The Original Dry Bag Steak | Make Artisan Dry Age Steak at Home › Forums › Dry Aging Steak › Dry Aging Steak with UMAi Dry® › I decided to go traditional with 19lb Ribeye › 19lb Ribeye–Himalayan salt
Thank you for sharing photos of your set up–especially for the introduction of the Himalayan slat theme to the Forum.
Your set up looks quite similar to some we’ve seen in commercial kitchens with just meat and Himalayan salt blocks. With UMAi DrybagSteak, there should be little concern about the possibility off flavors. However, the molecular gastronomy crowd will tell you that the presence of the salt in the environment absolutely makes a difference.
The blocks will collect moisture, though, as you will probably already have found. They need to be elevated over a drip tray to prevent the salt from doing the damage that another wise Forum member has warned of.
Whether the salt really adds anything to the process of dry aging (or takes away anything, as the case may be) is highly debatable. David Burke created and patented a Himalayan salt “wall” (roughly a 5 x 6 ft. tack of bricks) in his dry aging cooler in Chicago and took a patent on it. My understanding is that their taste panel testing discovered it neutralized off flavors. It may be that baking soda is as effective. I just don’t know that any one has tested, pulled a patent and promoted this as the kind of exotic solution Himalayan salt has proven to be.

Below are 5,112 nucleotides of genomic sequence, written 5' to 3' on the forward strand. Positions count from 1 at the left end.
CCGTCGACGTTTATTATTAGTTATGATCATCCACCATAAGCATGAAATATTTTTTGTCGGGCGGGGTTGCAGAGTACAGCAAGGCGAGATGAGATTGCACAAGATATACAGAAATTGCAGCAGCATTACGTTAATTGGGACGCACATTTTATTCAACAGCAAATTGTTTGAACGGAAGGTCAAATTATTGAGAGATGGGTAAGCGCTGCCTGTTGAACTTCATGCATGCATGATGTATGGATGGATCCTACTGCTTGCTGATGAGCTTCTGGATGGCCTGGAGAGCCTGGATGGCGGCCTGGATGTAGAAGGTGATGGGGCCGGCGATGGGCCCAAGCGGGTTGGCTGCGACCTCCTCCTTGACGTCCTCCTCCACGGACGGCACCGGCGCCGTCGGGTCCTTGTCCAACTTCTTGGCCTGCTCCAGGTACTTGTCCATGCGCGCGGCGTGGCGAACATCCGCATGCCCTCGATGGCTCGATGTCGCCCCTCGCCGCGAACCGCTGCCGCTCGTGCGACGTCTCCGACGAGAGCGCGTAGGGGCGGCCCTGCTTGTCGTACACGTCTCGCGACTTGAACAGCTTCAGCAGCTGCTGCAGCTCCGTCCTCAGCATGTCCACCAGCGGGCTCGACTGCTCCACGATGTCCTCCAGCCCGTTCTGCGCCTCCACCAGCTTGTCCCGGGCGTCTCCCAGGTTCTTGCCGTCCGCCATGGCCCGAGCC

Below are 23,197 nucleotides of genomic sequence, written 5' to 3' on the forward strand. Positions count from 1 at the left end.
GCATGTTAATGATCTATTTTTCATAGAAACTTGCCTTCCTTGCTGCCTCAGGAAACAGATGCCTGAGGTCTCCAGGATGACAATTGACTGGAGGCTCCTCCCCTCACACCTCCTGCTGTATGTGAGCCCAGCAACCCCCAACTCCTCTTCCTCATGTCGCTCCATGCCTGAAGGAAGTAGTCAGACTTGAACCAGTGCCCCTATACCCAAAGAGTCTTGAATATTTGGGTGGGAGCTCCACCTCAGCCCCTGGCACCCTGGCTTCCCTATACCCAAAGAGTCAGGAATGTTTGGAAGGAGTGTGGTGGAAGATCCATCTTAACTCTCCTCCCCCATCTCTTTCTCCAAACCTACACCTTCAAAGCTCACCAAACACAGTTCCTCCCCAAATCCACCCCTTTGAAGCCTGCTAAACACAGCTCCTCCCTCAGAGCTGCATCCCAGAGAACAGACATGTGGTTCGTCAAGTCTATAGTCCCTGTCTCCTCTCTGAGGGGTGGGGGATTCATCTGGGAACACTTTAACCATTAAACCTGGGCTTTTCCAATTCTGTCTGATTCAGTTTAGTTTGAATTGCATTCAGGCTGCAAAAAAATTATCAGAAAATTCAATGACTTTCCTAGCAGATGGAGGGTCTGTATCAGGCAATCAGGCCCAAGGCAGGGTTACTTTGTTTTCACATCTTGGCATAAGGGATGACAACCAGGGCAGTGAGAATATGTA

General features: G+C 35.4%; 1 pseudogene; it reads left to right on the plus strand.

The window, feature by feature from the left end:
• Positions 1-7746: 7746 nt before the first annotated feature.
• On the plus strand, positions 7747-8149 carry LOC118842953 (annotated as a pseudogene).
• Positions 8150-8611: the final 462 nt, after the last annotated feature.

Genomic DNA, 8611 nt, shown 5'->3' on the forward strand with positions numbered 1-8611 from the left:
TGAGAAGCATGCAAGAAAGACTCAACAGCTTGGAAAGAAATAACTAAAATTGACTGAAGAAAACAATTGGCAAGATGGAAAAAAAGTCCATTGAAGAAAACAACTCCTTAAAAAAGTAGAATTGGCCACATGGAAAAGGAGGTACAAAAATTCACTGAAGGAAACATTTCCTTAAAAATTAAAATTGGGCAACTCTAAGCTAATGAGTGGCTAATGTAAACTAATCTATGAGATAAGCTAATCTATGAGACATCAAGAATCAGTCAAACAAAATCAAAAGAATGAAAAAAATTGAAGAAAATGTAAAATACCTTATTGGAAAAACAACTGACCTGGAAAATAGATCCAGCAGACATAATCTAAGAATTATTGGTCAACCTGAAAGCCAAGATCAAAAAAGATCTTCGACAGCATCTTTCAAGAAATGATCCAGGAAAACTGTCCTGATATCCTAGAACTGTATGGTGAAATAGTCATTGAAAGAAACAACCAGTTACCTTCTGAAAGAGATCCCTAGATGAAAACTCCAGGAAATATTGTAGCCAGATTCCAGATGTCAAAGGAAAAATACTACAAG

Salt in the refrigerated environment probably does little to reduce moisture. A good, modern, frost free refrigerator is your safest bet for accomplishing that.
We have found that serving the steak on a “platter” of Himalayan salt is both flavorful and makes for a grew presentation. There are some who bake on the blocks as well, as you probably know. Strikes me a pretty risky thing as they can crack.
Please let us know what you are observing as time passes–and how you like the flavor results!